Thursday, February 23, 2012

The Arizona GOP Debate

AP Photo from the Net
Last night's GOP debate was interesting on a number of levels.   First, as Governor Christie commented Senator Santorum had a terrible night.   Christie argued that Santorum brought out the problem legislators face in making decisions to (as former Speaker Sam Rayburn used to say) "to get along, go along."   In several exchanges during the evening Santorum tried to defend decisions he had made that violated core principles of his.  One of the remarkable answers he gave was his support for federally funded "abstinence" programs.  Indeed, at one point he made the pointed statement that conservatives pointed out problems but then did not feel it necessary that every problem would be solved with the creation of a government program.  But then he said he voted for a bill that provided support for contraceptive services but helped to create a new program which funded "abstinence" programs.   It did not occur to him that their might not be a good reason to have the federal government fund either program.   He also got hit for supporting former Senator Arlen Specter in his re-election bid against a more conservative Pat Toomey.   A couple of times the former senator got mired in the weeds on things like earmarks.  He also supported No Child Left Behind, even though it assailed his conscience.

Romney's performance was opposite Santorum's - it was superb.  He took an odd question from John King and turned it into a stunning defense of conscience clauses including references to the President's recent attempt to require Catholic charities to offer parts of their health plans that violate fundamental church doctrine and the recent Hosanna Tabor case (on whether the government has the ability to define who a minister is).   He also seemed at ease.  He began, for the first time I have seen in this season, to begin to make a case why he should be president.  There is still some to go here - but it was progress.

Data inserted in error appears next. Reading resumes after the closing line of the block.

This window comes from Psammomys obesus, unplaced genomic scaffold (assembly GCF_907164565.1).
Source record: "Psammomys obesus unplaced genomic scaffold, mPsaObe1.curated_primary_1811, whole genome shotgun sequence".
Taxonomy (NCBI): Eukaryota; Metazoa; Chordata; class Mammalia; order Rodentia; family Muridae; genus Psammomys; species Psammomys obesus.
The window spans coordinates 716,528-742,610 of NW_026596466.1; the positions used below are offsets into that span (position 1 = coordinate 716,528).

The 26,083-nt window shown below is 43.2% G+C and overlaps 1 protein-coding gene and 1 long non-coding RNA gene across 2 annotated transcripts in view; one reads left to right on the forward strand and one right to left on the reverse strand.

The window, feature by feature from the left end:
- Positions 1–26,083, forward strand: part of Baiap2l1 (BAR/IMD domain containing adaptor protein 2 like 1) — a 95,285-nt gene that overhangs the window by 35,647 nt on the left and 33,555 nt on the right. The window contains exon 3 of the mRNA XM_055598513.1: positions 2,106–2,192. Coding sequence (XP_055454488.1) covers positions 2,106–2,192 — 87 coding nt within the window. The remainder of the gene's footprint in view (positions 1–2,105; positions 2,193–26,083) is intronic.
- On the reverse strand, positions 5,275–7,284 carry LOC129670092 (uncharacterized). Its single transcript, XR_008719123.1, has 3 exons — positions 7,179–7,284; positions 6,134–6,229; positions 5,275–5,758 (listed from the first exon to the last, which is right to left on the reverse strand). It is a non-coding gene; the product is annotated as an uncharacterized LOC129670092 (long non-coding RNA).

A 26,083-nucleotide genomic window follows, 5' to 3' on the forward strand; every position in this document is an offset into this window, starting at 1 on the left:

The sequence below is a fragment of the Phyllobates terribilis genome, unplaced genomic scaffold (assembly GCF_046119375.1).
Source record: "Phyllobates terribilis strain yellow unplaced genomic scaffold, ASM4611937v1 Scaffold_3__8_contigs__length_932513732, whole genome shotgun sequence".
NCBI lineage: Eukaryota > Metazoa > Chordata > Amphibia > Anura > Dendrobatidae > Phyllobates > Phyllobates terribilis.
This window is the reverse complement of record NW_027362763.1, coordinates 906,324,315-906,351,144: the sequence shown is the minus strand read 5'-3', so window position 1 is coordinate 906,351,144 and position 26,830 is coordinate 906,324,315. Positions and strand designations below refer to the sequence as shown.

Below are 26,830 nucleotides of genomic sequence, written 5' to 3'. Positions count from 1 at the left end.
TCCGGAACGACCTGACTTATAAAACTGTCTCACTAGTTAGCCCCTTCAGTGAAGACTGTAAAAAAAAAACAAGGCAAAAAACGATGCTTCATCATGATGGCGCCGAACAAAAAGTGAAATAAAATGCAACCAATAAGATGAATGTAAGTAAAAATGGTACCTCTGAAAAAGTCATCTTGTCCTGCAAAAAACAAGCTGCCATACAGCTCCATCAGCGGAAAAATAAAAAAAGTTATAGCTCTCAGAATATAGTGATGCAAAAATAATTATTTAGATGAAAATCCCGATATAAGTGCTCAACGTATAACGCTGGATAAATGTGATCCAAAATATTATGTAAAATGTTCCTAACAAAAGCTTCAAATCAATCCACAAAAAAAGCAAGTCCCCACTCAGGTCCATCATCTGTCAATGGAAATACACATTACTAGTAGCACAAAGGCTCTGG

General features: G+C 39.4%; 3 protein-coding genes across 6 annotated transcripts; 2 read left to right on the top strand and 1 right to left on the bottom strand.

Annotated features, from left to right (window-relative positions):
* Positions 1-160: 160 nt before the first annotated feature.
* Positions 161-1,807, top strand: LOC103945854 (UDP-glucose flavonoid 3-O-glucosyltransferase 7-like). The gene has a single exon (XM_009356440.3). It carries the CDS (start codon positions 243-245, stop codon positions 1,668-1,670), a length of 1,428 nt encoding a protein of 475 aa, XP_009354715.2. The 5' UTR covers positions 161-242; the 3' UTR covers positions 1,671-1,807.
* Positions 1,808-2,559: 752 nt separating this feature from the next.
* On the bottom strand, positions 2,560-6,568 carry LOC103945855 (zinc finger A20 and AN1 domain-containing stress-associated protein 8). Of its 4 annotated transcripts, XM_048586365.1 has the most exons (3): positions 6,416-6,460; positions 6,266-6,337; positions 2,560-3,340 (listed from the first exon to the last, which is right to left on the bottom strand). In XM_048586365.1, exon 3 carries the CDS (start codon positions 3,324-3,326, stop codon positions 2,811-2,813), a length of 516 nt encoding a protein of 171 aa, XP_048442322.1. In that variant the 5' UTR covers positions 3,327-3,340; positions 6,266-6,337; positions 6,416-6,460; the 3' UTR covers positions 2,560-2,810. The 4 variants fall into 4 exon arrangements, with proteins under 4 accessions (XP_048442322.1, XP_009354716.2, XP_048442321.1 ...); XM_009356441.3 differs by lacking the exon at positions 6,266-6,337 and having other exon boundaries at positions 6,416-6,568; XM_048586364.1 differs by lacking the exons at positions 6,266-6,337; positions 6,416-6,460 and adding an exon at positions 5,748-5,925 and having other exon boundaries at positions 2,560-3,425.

From my view Gingrich seems to have reverted into the role of a professor who knows he will not win the nomination.  His key ability has always been to develop large themes was shown again.  I almost felt that Newt was there to help guide the process.  He's lost his attack dog themes.

Ron Paul was also a sidebar character.  He is at least consistent.  And in many cases he brought back the principle of why the federal government is way too large.

I have not seen overnight ratings on how many people saw the debate and the news coverage of this event was spotty at best.  But my suspicion is that Romney will begin to take control of the nomination next Tuesday in Arizona and Michigan and then will romp through Super-Tuesday the next week.   One other comment on last night, for the first time this season, I have a bit more confidence that whoever wins the nomination will be able to give the President a good run for his money.

The best line about the debate tonight came from Andrew Malcolm - he commented "Ash Wednesday and people are giving things up for Lent. Rick Santorum should give up chocolate, I think. And Newt Gingrich should give up. That’s it, just give up."

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